Environmental Award Trashes Stock Price

The two things may not be connected... but maybe they are. Beleaguered former high tech giant Nortel Networks were the winners of the Clean Air Day Award for "Outstanding Contribution to Clean Air" at the 2006 Smog Summit held in Toronto. The market’s response? Nortel’s share price tanked on impact. This is not a good message to the market.

OK, to be very honest, there are other factors at play here. For instance, UBS Investment Research lowered its target price from $3. to $2.55. The market responded predictably and NT-TSX shed another six cents to close the day at $2.42. That's two dollars and 42 cents. The next day -- Thursday -- it dropped a couple more cents to close at $2.40. These numbers are just astonishing for those of us that remember the $125. per share highs Nortel saw in 2000.

I've been hanging on to Nortel shares for a while now. (Not that long, that's for sure. I got in well below those pre-dot-com bust prices.) For some demented reason, I believe in Nortel. At least, I certainly believe they can break three bucks a share. Why not? Even with all the dismal news that chases the best press releases they can come up with, Nortel is a company with a lot of value. And a lot of good news.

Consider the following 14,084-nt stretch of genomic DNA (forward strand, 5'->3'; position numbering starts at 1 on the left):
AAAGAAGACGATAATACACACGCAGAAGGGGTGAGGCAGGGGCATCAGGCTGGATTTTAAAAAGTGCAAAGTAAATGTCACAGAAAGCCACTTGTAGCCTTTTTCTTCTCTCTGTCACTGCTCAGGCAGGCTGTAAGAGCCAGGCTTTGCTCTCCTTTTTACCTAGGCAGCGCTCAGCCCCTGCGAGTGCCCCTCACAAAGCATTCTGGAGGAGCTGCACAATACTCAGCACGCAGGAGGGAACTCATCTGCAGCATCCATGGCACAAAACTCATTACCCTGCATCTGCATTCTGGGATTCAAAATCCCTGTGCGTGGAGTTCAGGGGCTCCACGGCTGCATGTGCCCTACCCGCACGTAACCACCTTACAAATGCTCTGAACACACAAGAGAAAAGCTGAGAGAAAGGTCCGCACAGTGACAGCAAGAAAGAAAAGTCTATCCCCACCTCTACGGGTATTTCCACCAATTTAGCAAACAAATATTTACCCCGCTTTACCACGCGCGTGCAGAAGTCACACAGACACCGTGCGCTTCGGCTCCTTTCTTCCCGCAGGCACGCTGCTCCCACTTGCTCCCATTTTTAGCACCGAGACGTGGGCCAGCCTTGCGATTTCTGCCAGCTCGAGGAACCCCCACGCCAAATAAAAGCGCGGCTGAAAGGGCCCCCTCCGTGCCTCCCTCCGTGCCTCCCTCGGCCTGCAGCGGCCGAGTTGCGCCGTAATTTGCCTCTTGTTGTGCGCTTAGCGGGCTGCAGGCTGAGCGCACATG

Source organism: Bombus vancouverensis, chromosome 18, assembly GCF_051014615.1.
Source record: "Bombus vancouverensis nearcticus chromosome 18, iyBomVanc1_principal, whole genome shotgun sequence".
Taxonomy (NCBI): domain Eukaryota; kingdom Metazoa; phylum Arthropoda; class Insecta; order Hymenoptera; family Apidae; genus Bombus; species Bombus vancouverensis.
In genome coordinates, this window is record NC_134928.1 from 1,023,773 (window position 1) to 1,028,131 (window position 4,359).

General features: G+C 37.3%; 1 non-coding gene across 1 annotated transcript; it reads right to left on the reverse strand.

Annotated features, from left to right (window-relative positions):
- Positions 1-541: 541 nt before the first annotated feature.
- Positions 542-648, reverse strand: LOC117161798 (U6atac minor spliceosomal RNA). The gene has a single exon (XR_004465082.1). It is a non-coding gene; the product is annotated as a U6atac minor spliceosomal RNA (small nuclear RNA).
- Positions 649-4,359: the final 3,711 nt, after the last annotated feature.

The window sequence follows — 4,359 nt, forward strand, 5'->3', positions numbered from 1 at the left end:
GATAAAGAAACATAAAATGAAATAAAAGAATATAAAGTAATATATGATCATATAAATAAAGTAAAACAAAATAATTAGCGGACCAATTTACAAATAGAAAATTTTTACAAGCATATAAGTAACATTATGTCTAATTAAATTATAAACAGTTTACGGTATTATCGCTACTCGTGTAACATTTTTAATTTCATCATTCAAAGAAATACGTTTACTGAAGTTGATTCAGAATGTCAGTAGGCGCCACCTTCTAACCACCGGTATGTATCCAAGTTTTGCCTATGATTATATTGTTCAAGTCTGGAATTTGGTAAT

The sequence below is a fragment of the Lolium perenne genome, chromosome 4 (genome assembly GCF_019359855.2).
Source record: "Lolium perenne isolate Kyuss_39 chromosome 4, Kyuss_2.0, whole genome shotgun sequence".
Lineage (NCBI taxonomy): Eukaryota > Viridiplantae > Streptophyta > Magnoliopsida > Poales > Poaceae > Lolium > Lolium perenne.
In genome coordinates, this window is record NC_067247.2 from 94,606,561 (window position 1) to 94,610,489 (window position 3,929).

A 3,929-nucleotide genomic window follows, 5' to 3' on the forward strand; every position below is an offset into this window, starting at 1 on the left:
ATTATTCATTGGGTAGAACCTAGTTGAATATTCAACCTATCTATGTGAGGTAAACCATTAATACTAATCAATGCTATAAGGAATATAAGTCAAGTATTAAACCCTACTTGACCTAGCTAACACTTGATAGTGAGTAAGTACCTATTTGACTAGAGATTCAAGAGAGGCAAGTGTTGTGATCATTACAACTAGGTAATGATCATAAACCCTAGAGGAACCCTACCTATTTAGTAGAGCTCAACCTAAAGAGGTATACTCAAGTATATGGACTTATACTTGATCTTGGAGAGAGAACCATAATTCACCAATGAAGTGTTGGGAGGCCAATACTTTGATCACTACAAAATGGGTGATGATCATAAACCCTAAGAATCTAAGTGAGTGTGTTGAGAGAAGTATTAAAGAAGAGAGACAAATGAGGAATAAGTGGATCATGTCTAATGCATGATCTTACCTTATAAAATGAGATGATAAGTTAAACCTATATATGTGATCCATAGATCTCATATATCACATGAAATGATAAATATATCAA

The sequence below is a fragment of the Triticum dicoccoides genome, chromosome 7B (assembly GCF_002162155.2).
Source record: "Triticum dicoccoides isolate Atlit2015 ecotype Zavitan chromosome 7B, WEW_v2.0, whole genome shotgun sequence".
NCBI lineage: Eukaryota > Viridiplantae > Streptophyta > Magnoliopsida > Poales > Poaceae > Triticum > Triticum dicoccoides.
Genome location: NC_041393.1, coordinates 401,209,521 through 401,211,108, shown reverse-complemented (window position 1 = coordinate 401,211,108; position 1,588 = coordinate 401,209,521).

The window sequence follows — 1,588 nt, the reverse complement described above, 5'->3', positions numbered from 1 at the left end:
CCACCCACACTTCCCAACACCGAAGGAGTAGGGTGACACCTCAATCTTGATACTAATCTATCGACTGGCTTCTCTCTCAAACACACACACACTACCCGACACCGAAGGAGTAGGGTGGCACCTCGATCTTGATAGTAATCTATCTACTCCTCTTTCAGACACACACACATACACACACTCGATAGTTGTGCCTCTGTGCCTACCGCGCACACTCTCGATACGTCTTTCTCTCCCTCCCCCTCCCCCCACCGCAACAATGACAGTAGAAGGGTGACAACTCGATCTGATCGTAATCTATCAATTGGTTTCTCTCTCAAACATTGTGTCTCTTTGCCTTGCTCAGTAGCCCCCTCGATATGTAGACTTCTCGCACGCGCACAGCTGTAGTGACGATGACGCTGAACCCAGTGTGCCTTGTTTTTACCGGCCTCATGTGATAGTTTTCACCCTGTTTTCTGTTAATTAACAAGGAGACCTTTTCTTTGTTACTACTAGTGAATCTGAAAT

The environmental thing -- as cheery as it is -- is just the tip of the iceberg. This is a company whose PR department sometimes seems to be working 24/7. "
China’s Ministry of Railways Accelerates Ticketing Services with Nortel Solution," they chirped on the 7th of this month. "Nortel Advances Ethernet for Coming Wave of Video Services," they blared on the 6th. "Nortel Introduces New VoIP Technology for Small, Medium Service Providers," they chirped on the 5th. Unfortunately, in between all the happy stuff, they posted a few other things and a few of those other things have been of the sort that put cautious investors on alert, now in the age of Enron.

I don't care if my stock savvy friends laugh at me when I tell them I'm holding Nortel. I believe. I can't seem to help myself. This is a company with a lot going on: a lot of energy and a lot of good ideas. (Not to mention a brand new, shiny environmental award.)

In a Globe & Mail article dealing with the cut to Nortel's price targets, Alexander Henderson,
an analyst with Citigroup Global Markets, called Nortel a "hold-speculative risk."

Hubba-hubba: I can get behind that. In fact, at less than two-and-a-half-bucks a pop, I'll just have to go and buy a bunch more.


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